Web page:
Tell students that we call the point where the tangent line intersects the circle the point of tangency. Ask students to add this theorem to their reference charts as you add it to the class reference chart:
A line is tangent to a circle if and only if it is perpendicular to the radius drawn to the point of tangency. (Theorem)
Supports accessibility for: Conceptual processing; Visual-spatial processing
3.3: Another Angle (15 minutes)
Students use their new understanding of tangent lines to prove a property of circumscribed angles. It is not necessary to use the word circumscribed at this time. This term will be used in the context of circumscribed circles in a subsequent activity.
Give students a few minutes of quiet work time. Then, if students are struggling with the sum of the measures of the angles of a quadrilateral, draw a quadrilateral that isn’t regular for all to see. Draw 1 of the quadrilateral’s diagonals. Label the angles of the resulting triangles as they’re labeled in the image.
Ask students how this drawing can help us figure out the sum of the measures of the angles in a quadrilateral. (The sum of the measures of the quadrilateral’s angles can be written \(a+(b+d)+(c+e)+f\). But we also know that \(a+b+c\) and \(d+e+f\) are each equal to 180. So we can rewrite the first expression as \(a+b+c+d+e+f\), which is equal to \(180 + 180\) or 360 degrees.)
The image shows an angle whose rays are tangent to a circle.
- Mark the approximate points of tangency.
- Draw the 2 radii that intersect these points of tangency. Label the measure of the central angle that is formed \(w\).
- What is the value of \(w+z\)? Explain or show your reasoning.
If students struggle to begin, ask them to look back to the previous activity to determine if there are any angle measures they can mark into the quadrilateral they have created.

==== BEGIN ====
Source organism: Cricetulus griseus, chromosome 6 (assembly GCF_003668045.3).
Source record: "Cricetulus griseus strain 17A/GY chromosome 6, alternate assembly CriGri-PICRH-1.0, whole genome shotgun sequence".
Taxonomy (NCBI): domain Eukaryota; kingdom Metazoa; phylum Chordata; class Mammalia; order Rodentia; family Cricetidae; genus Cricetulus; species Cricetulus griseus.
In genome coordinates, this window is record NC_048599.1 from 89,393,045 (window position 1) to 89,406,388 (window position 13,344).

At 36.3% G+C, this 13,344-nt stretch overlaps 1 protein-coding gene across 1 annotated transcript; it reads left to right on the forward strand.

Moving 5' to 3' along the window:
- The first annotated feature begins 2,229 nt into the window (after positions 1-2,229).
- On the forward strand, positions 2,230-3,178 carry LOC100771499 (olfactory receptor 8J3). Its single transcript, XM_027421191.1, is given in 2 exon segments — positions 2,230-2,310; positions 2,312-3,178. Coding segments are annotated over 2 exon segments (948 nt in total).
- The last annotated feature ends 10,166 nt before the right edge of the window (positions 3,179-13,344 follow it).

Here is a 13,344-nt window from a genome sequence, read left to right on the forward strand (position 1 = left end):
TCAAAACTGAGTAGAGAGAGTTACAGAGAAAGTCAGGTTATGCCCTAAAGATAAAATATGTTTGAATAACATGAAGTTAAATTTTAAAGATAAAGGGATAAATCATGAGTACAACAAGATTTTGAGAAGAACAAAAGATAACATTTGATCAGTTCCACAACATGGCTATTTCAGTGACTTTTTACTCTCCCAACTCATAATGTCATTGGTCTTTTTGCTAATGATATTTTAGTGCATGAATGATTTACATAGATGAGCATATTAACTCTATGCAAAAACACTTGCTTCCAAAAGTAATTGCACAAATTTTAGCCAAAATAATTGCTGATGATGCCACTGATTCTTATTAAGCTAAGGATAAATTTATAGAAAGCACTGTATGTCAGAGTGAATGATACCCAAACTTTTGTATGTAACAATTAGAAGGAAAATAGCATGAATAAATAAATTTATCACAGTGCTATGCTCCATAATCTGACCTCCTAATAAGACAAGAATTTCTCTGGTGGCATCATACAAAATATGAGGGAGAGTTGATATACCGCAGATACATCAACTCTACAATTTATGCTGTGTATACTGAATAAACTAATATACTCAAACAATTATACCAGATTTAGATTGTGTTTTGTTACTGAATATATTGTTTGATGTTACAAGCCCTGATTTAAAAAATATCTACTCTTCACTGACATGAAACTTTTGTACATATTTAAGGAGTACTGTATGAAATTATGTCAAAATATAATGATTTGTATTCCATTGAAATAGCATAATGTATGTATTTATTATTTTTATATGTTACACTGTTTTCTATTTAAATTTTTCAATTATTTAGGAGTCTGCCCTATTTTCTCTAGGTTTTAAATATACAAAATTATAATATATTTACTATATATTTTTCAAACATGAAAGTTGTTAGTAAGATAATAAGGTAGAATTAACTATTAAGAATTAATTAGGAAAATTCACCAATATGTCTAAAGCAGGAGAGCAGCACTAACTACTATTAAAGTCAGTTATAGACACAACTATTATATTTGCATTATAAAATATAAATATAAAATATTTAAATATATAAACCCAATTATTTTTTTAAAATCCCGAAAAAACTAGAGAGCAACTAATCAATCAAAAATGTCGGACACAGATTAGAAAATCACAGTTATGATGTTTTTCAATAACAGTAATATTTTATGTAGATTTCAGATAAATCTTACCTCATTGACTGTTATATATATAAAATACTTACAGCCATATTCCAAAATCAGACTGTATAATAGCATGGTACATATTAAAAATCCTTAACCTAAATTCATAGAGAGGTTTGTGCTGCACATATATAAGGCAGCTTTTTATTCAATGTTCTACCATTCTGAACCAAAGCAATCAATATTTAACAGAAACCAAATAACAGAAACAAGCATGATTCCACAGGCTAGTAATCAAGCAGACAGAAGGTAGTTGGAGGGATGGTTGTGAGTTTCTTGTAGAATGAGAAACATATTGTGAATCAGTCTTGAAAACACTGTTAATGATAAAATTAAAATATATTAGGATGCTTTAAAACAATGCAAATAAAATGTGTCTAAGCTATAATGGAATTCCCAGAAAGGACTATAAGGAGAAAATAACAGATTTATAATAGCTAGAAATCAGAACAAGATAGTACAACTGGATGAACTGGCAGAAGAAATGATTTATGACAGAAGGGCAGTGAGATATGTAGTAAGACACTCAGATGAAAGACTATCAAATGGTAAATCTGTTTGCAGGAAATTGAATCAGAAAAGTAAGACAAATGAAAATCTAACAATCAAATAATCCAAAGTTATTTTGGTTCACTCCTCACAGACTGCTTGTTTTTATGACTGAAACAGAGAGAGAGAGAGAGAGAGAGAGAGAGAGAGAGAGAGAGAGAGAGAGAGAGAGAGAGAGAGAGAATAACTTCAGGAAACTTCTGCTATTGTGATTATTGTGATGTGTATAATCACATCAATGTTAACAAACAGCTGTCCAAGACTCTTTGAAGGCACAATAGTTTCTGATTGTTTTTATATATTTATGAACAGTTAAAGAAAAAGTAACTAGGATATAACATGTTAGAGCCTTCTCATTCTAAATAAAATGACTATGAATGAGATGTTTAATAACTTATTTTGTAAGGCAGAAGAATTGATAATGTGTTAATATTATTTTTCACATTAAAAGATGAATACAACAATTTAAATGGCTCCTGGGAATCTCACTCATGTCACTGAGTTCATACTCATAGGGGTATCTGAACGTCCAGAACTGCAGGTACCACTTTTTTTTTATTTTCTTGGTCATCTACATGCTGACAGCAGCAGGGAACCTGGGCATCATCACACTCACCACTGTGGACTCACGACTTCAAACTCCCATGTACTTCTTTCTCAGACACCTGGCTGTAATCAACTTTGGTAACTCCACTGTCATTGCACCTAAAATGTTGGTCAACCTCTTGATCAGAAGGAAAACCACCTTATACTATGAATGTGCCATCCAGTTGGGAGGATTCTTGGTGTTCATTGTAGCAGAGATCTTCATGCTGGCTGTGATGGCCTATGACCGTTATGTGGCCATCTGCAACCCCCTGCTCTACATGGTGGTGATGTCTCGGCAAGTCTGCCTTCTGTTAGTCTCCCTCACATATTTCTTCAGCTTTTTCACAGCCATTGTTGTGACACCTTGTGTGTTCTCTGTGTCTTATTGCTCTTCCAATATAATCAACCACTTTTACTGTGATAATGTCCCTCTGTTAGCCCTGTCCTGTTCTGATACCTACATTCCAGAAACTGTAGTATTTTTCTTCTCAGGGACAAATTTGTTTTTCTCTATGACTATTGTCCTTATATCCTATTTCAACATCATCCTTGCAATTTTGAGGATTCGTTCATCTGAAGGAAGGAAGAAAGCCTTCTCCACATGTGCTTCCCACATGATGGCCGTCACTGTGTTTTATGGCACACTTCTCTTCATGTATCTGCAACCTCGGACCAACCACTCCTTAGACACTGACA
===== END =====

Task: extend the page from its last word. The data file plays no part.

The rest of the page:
Ask several students to describe their reasoning. If time permits, invite students to create an image similar to the one in the activity, but with larger or smaller angles: Use their compass to draw a circle. Sketch an angle whose sides are approximately tangent to the circle, and label its measure \(a\). Draw radii to the points of tangency and label the central angle’s measure \(b\). Then, ask students:
- “How does the picture change as the value of \(a\) changes?” (For small values of \(a\), the angle is “far away” from the circle, and the central angle is almost a straight line. For large values of \(a\), the angle is very “close” to the circle.)
- “What is the largest possible value for \(a\)?” (There is no “largest” value. The angle needs to measure less than 180 degrees. Examples of very large circumscribed angles would be 179.9 degrees or 179.99 degrees.)
- “What would the picture look like for \(a=179\)?” (The angle would almost be a tangent line. The central angle would be a tiny, 1 degree angle.)
Design Principle(s): Support sense-making; Optimize output (for justification)
Display this image for all to see. Tell students that line \(CD\) is tangent to the circle at point \(B\).
Ask students to find as many right angles as they can in the diagram and to explain their reasoning. Sample responses:
- Angles \(ABC\) and \(ABD\) are each right angles. We know that line \(CD\) is perpendicular to radius \(AB\) because it is tangent to the circle.
- Angles \(BGF\) and \(BHF\) are each right angles. Each is an inscribed angle whose associated central angle is a diameter. These central angles measure 180 degrees, so the inscribed angles must measure half that or 90 degrees.
If students are wondering how the idea of a “tangent line” relates to the “tangent” they learned about in trigonometry, tell them that in future courses they will extend trigonometry beyond right triangles, and at that point the 2 notions of “tangent” will connect.
3.4: Cool-down - Tangents and Triangles (5 minutes)
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Student Lesson Summary
A line is said to be tangent to a circle if it intersects the circle in exactly 1 point. Suppose line \(\ell\) is tangent to a circle centered at \(A\). Draw a radius from the center of the circle to the point of tangency, or the point where line \(\ell\) intersects the circle. Call this point \(B\). It looks like radius \(AB\) is perpendicular to line \(\ell\). Can we prove it?
Every other point on the tangent line is outside the circle, so they must all be further away from the center than the point where the tangent intersects. This means the point \(B\) where the tangent line intersects the circle is the closest point on the line to the center point \(A\). The radius \(AB\) must be perpendicular to the tangent line because the shortest distance from a point to a line is always along a perpendicular path.